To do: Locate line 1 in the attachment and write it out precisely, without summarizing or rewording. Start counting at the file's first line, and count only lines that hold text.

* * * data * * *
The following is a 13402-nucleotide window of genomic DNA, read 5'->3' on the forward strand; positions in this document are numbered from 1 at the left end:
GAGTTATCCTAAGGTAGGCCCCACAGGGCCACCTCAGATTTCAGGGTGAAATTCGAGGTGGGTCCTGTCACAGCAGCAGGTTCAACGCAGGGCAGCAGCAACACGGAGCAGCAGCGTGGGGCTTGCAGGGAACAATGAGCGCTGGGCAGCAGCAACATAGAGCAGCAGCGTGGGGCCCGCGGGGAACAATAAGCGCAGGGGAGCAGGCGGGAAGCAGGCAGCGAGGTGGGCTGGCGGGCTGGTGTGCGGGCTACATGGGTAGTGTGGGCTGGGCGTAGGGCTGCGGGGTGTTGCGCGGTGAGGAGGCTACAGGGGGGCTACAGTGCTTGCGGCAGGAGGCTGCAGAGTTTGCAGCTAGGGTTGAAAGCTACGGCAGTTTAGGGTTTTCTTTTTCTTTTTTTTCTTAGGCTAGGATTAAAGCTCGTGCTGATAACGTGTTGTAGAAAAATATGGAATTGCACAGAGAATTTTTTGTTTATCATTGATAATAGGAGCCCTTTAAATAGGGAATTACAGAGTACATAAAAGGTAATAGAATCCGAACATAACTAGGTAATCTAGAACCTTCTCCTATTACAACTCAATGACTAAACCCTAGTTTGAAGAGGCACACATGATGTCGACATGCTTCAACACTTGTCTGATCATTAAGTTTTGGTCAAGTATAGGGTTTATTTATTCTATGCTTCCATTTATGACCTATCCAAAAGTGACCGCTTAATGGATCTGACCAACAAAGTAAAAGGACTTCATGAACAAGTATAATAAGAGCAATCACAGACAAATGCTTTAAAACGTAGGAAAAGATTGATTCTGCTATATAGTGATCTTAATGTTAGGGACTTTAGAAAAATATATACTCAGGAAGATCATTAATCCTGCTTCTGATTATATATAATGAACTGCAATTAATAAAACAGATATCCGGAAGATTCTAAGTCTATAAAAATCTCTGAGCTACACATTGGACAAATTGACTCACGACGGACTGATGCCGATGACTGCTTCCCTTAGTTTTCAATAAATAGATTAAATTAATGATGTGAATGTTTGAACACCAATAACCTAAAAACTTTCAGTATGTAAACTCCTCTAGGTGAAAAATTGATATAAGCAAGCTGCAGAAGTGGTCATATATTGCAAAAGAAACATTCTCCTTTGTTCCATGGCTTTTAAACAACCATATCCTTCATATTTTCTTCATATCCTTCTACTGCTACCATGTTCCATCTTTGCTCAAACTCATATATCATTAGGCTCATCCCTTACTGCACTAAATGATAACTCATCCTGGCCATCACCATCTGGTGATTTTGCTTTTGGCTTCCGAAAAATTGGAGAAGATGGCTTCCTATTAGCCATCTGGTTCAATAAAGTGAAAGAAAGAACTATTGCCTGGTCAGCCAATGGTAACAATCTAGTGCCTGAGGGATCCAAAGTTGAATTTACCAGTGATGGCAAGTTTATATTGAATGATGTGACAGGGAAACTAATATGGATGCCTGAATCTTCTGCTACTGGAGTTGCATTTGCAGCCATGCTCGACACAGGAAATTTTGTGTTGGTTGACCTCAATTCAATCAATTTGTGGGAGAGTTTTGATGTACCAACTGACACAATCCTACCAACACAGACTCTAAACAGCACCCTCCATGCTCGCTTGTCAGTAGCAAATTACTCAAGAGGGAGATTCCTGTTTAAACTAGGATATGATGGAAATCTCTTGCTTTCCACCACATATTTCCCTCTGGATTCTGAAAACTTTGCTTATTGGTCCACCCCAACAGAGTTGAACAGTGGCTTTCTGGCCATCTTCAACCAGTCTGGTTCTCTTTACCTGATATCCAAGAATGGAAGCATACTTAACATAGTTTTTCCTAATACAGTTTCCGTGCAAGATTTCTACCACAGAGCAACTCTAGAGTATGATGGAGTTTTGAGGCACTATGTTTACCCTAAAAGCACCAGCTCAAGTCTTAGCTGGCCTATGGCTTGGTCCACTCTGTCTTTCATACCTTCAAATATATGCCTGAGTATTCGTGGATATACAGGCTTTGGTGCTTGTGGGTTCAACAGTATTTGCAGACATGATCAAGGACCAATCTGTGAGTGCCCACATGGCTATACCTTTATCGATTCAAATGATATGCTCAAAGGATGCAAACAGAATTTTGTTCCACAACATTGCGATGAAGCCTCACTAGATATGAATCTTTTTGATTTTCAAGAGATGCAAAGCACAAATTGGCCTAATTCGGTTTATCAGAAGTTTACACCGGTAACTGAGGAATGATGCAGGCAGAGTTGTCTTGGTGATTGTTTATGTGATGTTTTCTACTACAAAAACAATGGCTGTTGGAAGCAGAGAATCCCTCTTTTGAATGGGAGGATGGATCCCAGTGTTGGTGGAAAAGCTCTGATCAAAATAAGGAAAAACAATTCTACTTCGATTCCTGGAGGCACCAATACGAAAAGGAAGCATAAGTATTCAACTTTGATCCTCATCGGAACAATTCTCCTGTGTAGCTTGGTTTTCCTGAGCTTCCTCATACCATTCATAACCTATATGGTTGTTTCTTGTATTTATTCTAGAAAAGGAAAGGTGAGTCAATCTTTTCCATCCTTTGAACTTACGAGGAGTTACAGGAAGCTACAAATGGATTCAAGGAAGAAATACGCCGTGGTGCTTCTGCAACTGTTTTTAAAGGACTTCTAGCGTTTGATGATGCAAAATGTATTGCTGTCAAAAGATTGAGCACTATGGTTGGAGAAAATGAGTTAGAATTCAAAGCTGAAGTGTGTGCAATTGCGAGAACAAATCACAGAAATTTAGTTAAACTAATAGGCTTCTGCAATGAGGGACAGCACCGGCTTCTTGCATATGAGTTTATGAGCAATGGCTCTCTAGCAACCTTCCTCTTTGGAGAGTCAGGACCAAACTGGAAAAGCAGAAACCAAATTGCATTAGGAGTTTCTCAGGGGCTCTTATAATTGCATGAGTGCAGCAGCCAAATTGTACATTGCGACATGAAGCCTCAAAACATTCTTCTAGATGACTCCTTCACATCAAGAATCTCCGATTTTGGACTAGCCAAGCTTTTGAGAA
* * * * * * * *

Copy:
The following is a 13402-nucleotide window of genomic DNA, read 5'->3' on the forward strand; positions in this document are numbered from 1 at the left end: